Most adults will associate the board with the adolescent naughtiness of trying to get into X-rated pictures. For some it might recall the pervasive and sometimes irrational wartime censorship parodied in Catch-22, when Yossarian got the job of blacking out words and phrases in airmen's letters home and spent a whole day unspringing the rhythms in them.
Nowadays censorship seems at once a more serious and a more hopeless task. The range, depravity and accessibility of what is portrayed in moving images, with sound attached (sometimes rather unconvincingly), is indeed alarming. But we should not be too impressed by the vivid tableau, often painted, of the rickety defences of civilised values being swept away by a tide of unstoppable filth, much of it foreign. Satellite broadcasting and the Internet certainly pose new and difficult questions of cross-border policing. But the implied choice thus presented, that we should either abandon censorship or adopt a repressive policy of national autarky, is a false one. Just because break-ins occur, there is no reason to legalise burglary or shoot all burglars.
The only sensible policy is to engage in the argument: to establish clear rules and guidelines, accept that some dirty water will find its way past the defences and to attend always to the causes of things rather than to superficial phenomena. This last is perhaps the most important. We must move the debate on from the pointless attempts to "prove" that screen violence causes real violence. Apparently a Home Office study to be published next month will "demonstrate" a link between violent films and the behaviour of young offenders. Of course there is a link. Not in the simple sense that Dustin Hoffman suggested last year, when he asked if there was a connection between Hollywood's products and the massacres in Dunblane and Tasmania. Sick people will do sick things regardless of whether they have seen The Terminator. But the forms their madness takes will always be shaped by something, be it popular culture, religious visions or media reporting of the actions of other sick people.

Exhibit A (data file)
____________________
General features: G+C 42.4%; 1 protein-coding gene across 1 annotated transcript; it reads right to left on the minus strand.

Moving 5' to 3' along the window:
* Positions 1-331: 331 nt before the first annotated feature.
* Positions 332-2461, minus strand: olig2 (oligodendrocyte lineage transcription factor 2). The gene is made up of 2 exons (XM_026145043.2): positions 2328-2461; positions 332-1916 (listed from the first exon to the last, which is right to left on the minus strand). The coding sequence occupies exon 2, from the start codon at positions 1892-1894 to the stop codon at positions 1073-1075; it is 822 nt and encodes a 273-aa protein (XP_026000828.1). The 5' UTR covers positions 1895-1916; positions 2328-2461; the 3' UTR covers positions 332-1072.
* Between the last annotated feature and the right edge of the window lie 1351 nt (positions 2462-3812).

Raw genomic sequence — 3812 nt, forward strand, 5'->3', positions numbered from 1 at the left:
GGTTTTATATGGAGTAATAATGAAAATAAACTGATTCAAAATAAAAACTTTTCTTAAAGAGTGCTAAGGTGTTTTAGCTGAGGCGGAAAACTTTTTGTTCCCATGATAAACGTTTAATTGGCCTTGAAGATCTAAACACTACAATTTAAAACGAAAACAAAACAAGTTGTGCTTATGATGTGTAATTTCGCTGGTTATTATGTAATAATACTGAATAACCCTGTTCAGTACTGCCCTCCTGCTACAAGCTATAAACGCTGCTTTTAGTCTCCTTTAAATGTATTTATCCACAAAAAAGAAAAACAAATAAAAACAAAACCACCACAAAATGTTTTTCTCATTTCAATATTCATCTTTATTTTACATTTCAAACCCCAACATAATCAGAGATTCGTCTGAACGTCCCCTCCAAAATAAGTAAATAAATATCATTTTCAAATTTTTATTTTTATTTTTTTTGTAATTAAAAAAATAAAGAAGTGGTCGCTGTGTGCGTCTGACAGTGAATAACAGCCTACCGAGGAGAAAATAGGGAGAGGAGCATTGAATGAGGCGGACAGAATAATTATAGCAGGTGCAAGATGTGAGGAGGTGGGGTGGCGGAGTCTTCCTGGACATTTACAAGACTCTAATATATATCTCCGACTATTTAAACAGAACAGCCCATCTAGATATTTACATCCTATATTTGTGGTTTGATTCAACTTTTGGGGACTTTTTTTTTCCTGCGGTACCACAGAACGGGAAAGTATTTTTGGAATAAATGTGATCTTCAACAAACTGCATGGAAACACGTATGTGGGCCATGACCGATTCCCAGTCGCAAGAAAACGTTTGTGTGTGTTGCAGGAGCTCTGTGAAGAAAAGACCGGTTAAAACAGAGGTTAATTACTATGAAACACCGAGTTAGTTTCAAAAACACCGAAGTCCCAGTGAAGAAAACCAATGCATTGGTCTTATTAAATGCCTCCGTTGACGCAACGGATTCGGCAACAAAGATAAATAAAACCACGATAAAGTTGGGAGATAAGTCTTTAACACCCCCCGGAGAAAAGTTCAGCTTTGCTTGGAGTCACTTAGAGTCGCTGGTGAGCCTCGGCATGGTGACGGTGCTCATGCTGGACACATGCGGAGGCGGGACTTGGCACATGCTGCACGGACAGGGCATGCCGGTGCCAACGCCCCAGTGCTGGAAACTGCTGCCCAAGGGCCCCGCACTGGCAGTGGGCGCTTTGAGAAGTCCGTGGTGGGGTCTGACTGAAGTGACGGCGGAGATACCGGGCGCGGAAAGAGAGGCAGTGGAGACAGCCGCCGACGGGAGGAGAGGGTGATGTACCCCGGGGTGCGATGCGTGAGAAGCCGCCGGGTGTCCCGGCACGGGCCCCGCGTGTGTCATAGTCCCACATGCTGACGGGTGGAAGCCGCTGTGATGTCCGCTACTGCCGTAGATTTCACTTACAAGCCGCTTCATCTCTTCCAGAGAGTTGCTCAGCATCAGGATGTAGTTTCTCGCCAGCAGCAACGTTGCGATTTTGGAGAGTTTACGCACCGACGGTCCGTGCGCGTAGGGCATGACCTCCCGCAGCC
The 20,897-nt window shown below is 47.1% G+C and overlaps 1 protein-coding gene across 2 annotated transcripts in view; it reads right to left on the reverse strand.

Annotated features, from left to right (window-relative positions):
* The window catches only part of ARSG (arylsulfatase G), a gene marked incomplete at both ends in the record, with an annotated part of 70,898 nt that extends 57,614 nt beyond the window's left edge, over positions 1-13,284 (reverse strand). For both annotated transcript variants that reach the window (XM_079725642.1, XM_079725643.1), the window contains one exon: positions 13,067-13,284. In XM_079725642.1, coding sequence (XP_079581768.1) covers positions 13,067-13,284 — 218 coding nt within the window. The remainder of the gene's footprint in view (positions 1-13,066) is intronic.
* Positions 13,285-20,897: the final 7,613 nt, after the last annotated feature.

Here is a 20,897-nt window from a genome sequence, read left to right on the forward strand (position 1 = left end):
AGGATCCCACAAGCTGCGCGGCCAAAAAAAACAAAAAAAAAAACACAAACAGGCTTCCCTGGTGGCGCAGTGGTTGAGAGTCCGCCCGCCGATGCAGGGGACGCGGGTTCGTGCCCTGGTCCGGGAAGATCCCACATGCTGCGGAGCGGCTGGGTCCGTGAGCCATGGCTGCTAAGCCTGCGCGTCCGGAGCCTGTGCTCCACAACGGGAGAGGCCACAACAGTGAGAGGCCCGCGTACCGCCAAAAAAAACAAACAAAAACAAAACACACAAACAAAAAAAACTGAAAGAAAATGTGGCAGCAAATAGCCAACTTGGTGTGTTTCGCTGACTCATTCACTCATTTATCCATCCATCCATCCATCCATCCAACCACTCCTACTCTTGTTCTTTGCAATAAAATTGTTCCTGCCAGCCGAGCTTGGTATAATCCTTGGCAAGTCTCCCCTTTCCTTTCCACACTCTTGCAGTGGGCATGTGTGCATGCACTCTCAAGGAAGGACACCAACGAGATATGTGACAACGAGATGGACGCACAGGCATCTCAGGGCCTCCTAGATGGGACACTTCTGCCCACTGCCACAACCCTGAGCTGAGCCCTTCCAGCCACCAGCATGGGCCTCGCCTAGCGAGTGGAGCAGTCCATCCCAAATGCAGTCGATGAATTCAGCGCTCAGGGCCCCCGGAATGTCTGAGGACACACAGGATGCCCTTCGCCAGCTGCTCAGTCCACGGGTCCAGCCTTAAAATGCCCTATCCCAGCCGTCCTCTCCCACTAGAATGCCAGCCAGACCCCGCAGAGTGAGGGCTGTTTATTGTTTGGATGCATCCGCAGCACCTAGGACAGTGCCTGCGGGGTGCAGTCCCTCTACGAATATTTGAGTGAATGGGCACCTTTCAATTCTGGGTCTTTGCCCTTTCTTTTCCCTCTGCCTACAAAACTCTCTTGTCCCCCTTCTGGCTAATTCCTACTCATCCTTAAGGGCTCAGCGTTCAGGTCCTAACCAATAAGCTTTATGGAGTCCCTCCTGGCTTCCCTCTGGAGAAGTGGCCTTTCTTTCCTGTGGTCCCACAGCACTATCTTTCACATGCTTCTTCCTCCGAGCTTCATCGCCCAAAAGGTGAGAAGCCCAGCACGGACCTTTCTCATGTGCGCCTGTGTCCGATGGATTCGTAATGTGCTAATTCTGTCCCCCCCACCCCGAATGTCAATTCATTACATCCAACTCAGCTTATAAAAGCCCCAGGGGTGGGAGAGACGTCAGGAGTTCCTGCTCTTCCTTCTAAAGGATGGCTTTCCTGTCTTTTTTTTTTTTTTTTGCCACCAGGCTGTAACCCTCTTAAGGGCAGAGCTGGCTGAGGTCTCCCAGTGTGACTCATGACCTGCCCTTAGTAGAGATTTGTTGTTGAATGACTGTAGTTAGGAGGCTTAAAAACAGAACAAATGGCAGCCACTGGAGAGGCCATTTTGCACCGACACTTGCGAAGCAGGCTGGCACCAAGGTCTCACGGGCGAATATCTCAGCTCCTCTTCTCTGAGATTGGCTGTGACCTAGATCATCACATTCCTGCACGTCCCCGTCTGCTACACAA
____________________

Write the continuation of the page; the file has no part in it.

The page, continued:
Censorship cannot be decided on the basis of what might send deranged people over the brink, but rather as a kind of collective agreement that enables a society to rub along together. It needs to reinforce the rules we set for acceptable behaviour, while allowing the expression and understanding of irregular behaviour. Young offenders may choose to watch films which suggest to them that violence is a good way of resolving disputes or asserting identity. But they will only act on those assumptions if there are no countervailing forces in their families or social groups.
Film-makers and censors need to worry, then, about violence with no moral context, or presented as a source of sexual pleasure. Difficult judgements have to be made, particularly about artistic exploration of the darker side of the human character, but just because they are difficult does not mean they should not be attempted.
Sex, on the whole, should worry the censors less. It too needs to be seen in the context of social rules which enable us to co-exist in mutual respect. If people want to play voyeur on filmed acts of consensual sex, few of us can think of any good reason for preventing them. The only argument against pornography (minus violence) is the continuing concern about the portrayal of women. But that is a matter for social concern, not legal repression.
For these reasons, the system of age certification is a good one. It helps to manage the transition of responsibility from society as a whole to the parent. The primary responsibility for ensuring that children understand and learn from what they watch lies with parents or guardians, and the system provides a useful guide to what sort of thing to expect.
Most importantly, the censors should be confident that they can account for their decisions, because all they are doing is acting as our proxies. One reason for welcoming Andreas Whittam Smith's appointment is that the BBFC has undermined the case for censorship by a series of inconsistent and mistaken rulings in recent years. Jack Straw was right to break the convention that Home Secretaries will rubber-stamp an appointment decided on the basis of Buggin's Turn, and for using his power of veto to install a new broom. We hope and expect that this new broom will bring a coherence and a credibility to the regulation of public taste.